U.S. Supreme Court Agrees to Review Obama Immigration Action Case
The U.S. Supreme Court agreed today to hear a case challenging President Barack Obama’s executive action on immigration. The Supreme Court will decide whether President Obama can proceed with plans to defer deportation and provide work authorization to millions of individuals currently in the United States without lawful status.
The Supreme Court granted certiorari in Texas et al. v. U.S. et al. today and indicated that it will take up an additional issue on whether the Obama administration’s action violates a constitutional clause that requires the president to faithfully execute the law (i.e., the Take Care Clause in Article II of the Constitution). The Court will hear arguments this April and a decision is likely to be issued this June, before the end of the Court’s current session.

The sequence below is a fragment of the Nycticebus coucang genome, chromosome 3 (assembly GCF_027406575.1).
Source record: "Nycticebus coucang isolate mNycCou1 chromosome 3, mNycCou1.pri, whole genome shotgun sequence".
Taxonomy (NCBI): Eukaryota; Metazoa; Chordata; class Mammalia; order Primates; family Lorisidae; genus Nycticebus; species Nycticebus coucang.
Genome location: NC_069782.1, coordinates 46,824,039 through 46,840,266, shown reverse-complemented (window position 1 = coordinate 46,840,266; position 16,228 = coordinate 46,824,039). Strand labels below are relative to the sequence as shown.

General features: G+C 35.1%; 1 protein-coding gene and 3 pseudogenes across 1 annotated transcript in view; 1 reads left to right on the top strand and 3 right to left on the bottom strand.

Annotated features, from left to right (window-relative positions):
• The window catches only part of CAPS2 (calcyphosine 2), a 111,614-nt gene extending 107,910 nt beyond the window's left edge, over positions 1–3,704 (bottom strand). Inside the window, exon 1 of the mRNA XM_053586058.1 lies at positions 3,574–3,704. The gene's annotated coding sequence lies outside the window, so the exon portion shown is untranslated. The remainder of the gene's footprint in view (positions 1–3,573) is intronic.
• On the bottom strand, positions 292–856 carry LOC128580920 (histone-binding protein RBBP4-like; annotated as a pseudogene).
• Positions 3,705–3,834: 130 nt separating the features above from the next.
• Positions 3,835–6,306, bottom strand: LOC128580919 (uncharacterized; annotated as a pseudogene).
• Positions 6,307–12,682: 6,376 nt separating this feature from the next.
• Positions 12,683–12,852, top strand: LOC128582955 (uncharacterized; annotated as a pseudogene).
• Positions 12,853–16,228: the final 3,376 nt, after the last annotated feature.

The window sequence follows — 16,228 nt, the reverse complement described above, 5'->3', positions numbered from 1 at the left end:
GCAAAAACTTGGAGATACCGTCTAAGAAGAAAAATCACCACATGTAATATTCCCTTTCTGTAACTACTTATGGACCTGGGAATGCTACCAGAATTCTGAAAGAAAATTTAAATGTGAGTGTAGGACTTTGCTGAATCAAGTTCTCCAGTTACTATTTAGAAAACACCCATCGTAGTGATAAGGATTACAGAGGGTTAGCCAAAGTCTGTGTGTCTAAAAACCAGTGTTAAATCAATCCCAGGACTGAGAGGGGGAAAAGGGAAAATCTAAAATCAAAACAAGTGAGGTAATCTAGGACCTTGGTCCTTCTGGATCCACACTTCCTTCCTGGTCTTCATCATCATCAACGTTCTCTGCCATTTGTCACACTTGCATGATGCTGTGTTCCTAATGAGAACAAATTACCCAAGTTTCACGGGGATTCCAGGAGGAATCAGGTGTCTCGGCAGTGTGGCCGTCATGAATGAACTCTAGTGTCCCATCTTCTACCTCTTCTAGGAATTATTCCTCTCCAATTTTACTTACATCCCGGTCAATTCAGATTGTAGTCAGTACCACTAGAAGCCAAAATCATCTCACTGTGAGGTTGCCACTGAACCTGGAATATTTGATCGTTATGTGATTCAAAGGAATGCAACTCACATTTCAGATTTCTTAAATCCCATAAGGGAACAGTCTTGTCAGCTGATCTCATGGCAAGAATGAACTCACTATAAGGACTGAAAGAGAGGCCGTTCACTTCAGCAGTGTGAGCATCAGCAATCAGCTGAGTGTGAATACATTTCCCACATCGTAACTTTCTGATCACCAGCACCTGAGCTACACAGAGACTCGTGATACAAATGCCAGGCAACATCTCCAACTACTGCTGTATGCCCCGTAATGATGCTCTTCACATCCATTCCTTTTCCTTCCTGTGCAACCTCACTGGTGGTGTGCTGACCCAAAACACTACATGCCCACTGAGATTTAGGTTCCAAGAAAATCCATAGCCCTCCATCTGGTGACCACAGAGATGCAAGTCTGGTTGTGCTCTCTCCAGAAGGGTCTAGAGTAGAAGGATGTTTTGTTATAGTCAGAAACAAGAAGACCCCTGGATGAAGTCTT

In November 2014, the Obama Administration issued new policies allowing certain undocumented immigrants to apply for deferred action and work authorization allowing them to remain and work legally in the United States. These programs were to apply to certain individuals brought to the U.S. when they were under the age of sixteen (Deferred Action for Childhood Arrivals), and also to undocumented individuals who are parents of U.S. citizens or lawful permanent resident children (Deferred Action for Parents of Americans and Lawful Permanent Residents). Twenty six states filed suit to stop these policies from being implemented in December 2014. The United States District Court for the Southern District of Texas issued a preliminary injunction in February 2015, and, on November 9, 2015, the U.S. Court of Appeals for the Fifth Circuit affirmed the injunction. The Obama administration petitioned the Supreme Court on November 20, 2015 seeking immediate review of the Fifth Circuit’s decision
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